I caught a merman once, swimming under
that iron bridge near Wacker and Orleans.
I lured him out of the water by dangling
liverwurst sandwiches from fishing line.
I thought I would keep him safe, a short
while only, behind my bedroom door.
He smelled like the thawed slush of late
February snow, or maybe it was more like dirty
rain and molding, half-finished milk cartons.
Either way he was humidity, a slick thing
that talked and spit, touched and licked his
lips. But my merman longed for light, for
air, for a breeze warm and certain enough to
lift him past the concrete horizon he’d stared
at from his riverbed. He began to wake at dawn,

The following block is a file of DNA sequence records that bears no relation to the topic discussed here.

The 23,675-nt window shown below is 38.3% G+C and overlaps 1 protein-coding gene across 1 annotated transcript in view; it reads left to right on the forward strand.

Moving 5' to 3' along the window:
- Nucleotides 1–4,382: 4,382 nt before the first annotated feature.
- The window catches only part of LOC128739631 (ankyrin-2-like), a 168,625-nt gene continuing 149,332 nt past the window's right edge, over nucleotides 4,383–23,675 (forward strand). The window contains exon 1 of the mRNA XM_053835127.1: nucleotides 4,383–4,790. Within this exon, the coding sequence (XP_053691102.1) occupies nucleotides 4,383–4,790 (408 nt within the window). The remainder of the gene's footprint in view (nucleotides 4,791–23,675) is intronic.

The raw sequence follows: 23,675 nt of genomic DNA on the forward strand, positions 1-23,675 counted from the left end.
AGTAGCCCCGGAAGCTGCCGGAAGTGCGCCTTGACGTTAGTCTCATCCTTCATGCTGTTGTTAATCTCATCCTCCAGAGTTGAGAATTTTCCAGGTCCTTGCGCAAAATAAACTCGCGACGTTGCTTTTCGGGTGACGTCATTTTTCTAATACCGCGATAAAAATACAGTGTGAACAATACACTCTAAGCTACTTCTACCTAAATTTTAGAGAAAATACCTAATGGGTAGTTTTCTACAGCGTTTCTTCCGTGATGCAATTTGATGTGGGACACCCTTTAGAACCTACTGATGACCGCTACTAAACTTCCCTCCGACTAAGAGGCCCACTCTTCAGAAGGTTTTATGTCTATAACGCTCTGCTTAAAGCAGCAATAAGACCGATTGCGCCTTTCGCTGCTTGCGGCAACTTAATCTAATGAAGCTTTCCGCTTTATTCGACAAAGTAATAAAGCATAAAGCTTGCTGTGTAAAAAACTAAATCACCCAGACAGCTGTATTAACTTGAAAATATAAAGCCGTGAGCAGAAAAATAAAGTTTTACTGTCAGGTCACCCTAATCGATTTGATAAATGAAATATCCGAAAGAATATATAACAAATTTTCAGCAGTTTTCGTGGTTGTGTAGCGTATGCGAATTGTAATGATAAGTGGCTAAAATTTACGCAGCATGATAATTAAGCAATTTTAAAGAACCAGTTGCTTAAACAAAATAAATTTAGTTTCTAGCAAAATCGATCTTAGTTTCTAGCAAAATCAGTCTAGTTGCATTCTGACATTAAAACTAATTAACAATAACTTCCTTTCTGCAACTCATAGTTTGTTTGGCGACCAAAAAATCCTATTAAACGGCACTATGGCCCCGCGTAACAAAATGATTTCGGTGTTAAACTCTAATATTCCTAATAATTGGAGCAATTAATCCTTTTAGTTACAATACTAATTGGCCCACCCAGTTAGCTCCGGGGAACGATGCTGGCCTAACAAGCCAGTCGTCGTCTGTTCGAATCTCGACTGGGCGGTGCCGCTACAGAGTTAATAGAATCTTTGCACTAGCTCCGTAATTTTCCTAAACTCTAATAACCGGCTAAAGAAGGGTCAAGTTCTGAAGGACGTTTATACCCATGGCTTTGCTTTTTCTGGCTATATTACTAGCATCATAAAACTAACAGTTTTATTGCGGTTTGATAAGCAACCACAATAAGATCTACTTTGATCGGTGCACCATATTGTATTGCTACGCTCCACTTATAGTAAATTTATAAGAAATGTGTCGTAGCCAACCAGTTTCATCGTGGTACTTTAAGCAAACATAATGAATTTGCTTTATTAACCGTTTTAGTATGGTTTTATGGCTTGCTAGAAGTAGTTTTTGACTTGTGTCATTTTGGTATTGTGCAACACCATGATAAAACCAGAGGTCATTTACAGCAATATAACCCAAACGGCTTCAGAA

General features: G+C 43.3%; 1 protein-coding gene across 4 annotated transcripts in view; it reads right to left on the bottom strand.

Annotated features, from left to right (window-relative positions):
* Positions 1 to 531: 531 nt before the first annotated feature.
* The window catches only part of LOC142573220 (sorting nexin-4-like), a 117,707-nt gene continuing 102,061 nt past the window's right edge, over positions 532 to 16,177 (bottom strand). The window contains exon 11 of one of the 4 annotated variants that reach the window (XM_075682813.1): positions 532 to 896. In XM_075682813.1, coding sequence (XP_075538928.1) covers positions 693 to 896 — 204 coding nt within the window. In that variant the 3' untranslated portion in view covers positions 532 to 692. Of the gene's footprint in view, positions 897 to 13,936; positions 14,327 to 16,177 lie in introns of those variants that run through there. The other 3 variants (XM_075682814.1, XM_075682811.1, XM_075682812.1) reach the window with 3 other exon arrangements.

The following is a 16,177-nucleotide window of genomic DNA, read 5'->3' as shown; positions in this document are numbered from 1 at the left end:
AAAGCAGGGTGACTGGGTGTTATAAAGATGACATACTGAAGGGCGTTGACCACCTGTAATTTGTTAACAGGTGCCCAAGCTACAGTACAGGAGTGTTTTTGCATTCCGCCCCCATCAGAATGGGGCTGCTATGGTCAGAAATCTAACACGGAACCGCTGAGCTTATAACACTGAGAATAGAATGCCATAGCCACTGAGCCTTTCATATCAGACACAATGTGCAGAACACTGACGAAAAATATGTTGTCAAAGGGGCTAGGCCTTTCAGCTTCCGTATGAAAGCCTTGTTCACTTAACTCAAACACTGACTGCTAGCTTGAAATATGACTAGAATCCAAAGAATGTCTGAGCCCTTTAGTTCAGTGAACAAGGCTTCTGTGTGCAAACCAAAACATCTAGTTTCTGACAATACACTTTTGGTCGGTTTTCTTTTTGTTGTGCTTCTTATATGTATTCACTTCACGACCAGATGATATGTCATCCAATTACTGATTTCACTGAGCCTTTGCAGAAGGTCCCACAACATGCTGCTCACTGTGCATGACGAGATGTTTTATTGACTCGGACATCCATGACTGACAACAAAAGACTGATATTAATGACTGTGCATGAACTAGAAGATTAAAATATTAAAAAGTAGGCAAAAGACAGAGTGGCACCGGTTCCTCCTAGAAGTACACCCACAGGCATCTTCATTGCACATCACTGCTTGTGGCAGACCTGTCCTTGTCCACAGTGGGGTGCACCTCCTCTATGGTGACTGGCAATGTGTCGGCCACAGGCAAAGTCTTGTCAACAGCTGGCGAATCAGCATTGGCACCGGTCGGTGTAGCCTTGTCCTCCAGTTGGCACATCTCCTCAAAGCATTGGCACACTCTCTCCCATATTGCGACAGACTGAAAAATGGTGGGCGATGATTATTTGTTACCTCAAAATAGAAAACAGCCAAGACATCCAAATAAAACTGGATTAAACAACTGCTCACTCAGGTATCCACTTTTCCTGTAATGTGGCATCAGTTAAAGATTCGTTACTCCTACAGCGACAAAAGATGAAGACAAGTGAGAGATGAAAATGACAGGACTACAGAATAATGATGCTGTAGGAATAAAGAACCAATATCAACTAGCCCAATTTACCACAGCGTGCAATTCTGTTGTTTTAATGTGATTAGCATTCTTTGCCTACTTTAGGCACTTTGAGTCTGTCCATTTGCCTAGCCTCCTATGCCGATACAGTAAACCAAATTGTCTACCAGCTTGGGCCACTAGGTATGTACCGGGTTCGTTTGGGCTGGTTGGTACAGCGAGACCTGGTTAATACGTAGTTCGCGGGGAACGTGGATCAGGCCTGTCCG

whistling Papageno’s Aria, circling the classifieds
with a sharpie that squeaked and grated my nerves.
He found a gig baking bread. When he came home
at night he smelled of dust, pollen, flour – of things
that crumble and dissolve in strange, heaping clouds
and quantities, then take shape and reform only to
collapse once more. I thought of tossing him back
into the river. The very last time I saw him, I asked
him, red-faced and threatening tears, if he’d already
forgotten how to breathe water. He smiled so wide I
thought I saw points of aching stars, dim and lost like
lighthouses, gleaming from the back of his mouth. The
merman shook his head. No, no, he replied, not yet.